When it comes to successfully moving inventions from the laboratory bench to the commercial marketplace, Ames National Laboratory has an excellent track record. Among the Department of Energy’s 17 national laboratories, Ames National Laboratory has historically ranked at or near the top in royalty income generated by inventions, despite being the smallest lab with the smallest budget.
Here are a few of the technologies that have been commercial successes:
Titanium’s strength, light weight, biocompatibility and resistance to corrosion make it ideal for use in parts ranging from aircraft wing structures to replacement knee joints and medical instruments but presents manufacturing challenges because it can’t be easily cast so machining parts results in lots of waste. High-pressure gas atomization technology developed at Ames Laboratory allowed titanium to be formed into ultra-fine, high-purity spherical powder to 3-D print or mold these parts with 10 times less metal waste than traditional manufacturing methods. A spin-off company, Iowa Powder Atomization Technologies was bought by Praxair.
To combat toxic lead contamination leaching from land-filled electronics waste, Ames Laboratory researchers developed a silver-copper-tin solder with ideal properties that eliminated lead from the equation. Licensed by more than 65 companies worldwide and used in cell phones and all types of electronic devices, our lead-free solder generated nearly $60 million in royalties, making it the most successful invention in the history of Ames Laboratory and Iowa State University and among the top technologies developed by U.S. Department of Energy researchers.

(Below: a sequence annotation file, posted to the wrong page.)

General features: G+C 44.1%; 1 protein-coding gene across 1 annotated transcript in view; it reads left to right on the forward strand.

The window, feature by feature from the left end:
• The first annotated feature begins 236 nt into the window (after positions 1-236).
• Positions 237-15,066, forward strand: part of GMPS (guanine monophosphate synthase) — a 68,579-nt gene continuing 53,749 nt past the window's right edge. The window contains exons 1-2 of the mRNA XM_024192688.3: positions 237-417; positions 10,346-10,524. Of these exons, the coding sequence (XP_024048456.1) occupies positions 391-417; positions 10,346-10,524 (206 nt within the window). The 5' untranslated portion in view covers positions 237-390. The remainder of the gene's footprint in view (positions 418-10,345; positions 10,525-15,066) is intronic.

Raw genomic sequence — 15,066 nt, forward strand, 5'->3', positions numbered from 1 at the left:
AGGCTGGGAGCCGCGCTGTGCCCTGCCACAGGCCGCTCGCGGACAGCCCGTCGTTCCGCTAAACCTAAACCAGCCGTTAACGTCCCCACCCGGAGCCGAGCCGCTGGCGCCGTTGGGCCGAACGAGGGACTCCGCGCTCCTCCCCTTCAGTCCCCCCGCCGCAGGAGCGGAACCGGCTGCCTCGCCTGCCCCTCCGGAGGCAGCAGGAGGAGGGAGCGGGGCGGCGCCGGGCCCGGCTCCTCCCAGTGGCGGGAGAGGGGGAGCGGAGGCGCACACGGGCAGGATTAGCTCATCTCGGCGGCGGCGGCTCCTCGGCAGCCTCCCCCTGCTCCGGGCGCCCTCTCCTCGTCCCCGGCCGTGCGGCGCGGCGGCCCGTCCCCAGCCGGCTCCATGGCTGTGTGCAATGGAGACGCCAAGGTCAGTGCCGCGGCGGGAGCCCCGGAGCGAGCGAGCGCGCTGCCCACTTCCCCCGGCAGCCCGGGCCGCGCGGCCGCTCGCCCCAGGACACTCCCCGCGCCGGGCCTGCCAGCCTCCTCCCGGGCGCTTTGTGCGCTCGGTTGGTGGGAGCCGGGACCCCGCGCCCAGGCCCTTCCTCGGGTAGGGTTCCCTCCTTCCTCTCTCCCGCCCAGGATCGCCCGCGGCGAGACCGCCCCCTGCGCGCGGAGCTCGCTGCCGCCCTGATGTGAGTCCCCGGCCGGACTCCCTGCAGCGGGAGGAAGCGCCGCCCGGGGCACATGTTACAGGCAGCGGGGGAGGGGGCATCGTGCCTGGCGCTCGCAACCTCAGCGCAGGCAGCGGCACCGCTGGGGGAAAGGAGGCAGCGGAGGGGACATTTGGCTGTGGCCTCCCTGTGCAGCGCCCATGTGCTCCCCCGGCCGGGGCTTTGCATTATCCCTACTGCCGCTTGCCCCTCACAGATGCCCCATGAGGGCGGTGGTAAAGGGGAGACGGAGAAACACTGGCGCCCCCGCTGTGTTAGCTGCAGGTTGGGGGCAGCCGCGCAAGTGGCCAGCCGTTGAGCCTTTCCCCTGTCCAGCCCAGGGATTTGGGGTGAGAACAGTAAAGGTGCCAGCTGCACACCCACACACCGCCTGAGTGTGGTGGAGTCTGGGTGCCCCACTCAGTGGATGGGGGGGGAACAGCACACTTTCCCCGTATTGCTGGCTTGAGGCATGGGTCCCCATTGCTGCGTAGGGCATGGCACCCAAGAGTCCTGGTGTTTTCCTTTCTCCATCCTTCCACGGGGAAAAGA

Multi-plexed Capillary Electrophoresis
This R&D 100 Award-winning analytical technology was developed at Ames Lab as a breakthrough in quickly and inexpensively analyzing the chemical composition of multiple samples at once. The technology uses hair-fine glass capillary tubes, typically 96 total, to draw in the solution to be analyzed. High voltage and the capillary action of the tubes are used to separate the component molecules in the sample mixture. The capillaries are exposed to ultraviolet light and depending on the speed at which the material passes through the tubes and the amount of UV light it absorbs, the chemical make-up of the material is detected. The technology, which was spun-off commercially, was vital to sequencing the human genome.
Terfenol-D is an alloy of terbium, iron and dysprosium that exhibits giant magnetostriction – it changes shape when subjected to a magnetic field. Originally conceived by the Naval Ordinance Laboratory in the 1970s for high-powered sonar, the metallurgy to produce Terfenol-D was developed by Ames Laboratory. As a so-called “smart material,” Terfenol-D has a variety of uses that take advantage of its ability to convert electrical energy (magnetic field) into mechanical energy (linear expansion).
Licensed commercially, one area where Terfenol-D touches everyday life is the lawnmower, string trimmer or chainsaw sitting in your garage. The smart material is used in the precision machining of pistons in small engines to improve their fuel efficiency and reduce pollution.